JERUSALEM (AFP) — Israeli officials cast doubt Friday over claims that remains of the second Jewish temple might have been found during work to lay pipes at the Al-Aqsa mosque compound in Jerusalem.
"If that was the case, the antiquities authority, which has an observer on site, as well as police, also monitoring the work, would have stepped in," said archaeologist Dan Bahat, a former excavations official in Jerusalem.
On Thursday, archaeologist Gaby Barkai from Bar Ilan University told local television that "a massive seven metre-long (23 feet) wall" had been found, and urged the government to ask the Muslim religious authorities to stop laying pipes.
Bahat said he would visit the site, but accused nameless archaeologists with a nationalist agenda of "waging a politically inspired campaign, systematically for several years, to strengthen Israeli control over the esplanade".
The police spokesman for the city, Shmulik Ben Rubi, said police had not been asked to intervene in the pipe-laying work has would have been the case normally in the event of an archaeological discovery.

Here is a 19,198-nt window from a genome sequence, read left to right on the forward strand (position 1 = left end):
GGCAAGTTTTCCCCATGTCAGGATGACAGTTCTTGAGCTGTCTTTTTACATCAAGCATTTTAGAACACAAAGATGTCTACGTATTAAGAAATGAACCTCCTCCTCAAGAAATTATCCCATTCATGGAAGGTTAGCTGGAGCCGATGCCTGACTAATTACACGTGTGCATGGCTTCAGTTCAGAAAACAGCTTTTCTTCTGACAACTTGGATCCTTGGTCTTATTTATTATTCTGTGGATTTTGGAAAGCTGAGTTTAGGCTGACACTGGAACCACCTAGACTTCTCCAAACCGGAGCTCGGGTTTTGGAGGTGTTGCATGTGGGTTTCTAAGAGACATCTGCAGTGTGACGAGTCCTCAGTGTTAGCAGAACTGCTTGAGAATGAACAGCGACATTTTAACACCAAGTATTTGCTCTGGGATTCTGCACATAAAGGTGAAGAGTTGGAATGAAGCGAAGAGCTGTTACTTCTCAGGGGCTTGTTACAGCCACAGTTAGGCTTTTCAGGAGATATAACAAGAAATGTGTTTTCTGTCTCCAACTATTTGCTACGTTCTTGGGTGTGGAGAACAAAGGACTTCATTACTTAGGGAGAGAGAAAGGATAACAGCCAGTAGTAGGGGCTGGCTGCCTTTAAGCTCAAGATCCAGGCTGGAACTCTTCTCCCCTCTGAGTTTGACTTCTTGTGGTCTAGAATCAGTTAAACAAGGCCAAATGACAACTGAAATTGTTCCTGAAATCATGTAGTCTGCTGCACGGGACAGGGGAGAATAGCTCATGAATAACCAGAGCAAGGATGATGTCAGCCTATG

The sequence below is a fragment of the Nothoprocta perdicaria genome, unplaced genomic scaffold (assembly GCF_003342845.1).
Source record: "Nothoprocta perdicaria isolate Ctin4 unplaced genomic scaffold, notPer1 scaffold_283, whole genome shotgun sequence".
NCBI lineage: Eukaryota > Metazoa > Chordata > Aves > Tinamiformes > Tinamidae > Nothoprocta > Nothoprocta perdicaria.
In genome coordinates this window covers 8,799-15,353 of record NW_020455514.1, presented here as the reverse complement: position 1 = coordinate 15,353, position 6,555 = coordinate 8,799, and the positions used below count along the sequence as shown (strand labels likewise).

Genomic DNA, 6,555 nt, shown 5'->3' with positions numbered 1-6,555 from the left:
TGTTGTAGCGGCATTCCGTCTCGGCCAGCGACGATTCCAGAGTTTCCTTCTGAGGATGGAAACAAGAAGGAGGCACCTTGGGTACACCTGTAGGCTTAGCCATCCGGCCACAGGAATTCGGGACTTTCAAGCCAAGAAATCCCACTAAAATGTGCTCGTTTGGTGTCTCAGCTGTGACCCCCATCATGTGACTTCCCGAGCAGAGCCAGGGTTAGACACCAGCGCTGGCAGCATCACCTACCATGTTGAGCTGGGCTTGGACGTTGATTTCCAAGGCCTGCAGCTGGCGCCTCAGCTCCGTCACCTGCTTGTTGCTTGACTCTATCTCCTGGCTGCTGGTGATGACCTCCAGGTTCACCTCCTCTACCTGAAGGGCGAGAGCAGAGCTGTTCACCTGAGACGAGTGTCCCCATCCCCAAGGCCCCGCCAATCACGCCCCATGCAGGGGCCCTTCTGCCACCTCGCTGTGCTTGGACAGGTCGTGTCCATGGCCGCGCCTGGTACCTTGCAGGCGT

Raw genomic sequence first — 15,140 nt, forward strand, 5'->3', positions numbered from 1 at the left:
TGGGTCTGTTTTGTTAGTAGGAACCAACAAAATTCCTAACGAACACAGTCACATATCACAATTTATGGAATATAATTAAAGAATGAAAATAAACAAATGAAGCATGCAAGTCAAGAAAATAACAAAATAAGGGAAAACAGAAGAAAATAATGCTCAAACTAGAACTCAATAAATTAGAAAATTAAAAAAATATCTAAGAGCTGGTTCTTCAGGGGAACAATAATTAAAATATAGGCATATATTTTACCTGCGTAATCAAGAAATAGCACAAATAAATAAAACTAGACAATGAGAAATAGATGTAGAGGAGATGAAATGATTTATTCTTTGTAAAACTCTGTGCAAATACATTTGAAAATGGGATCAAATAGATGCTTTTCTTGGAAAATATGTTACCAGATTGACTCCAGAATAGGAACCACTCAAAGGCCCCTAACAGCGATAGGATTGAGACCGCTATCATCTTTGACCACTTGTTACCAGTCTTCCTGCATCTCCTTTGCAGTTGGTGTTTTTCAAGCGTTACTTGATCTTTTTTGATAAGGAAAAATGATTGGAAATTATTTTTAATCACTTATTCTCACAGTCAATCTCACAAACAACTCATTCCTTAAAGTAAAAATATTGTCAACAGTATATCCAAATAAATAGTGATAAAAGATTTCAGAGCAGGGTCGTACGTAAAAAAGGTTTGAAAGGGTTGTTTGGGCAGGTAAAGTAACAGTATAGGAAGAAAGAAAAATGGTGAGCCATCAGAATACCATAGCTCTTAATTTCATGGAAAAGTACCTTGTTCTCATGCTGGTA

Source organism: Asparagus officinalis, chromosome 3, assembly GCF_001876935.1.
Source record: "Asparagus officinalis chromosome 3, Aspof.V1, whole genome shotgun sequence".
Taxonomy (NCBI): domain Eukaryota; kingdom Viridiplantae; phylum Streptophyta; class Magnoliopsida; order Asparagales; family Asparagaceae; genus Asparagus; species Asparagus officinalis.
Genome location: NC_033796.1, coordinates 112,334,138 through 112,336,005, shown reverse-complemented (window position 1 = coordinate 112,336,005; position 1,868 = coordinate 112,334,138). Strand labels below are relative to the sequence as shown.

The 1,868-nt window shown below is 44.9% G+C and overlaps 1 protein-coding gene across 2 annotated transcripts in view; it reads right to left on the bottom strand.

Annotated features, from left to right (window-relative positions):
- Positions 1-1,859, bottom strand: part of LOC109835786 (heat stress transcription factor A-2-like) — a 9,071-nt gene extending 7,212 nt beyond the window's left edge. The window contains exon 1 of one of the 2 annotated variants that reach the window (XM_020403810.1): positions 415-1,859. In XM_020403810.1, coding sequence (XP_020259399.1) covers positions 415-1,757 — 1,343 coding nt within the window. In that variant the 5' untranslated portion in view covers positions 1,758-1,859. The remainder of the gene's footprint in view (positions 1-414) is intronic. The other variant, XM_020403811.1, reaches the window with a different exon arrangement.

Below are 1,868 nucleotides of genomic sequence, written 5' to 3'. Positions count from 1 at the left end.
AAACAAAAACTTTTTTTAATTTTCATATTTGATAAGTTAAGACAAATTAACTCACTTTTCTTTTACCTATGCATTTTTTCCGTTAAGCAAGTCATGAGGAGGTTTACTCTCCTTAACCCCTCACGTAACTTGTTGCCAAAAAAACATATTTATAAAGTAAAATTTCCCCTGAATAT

A spokeswoman for Israel's antiquities authority refused to comment.
Israeli television said the pipework carried out by Muslim religious affairs authority, the Waqf, is about 1.5 metres deep and 100 metres long.
The holy site in east Jerusalem, which Israel annexed unilaterally after capturing the Arab sector of the city in 1967, houses the Al-Aqsa Mosque and Dome of the Rock and is the third holiest site in world Islam.
Jews venerate the site as the Temple Mount, where King Herod's second temple was destroyed by the Romans in 70 AD. It is the holiest site in Judaism.
All that remains today is the temple's Western Wall, or Wailing wall.
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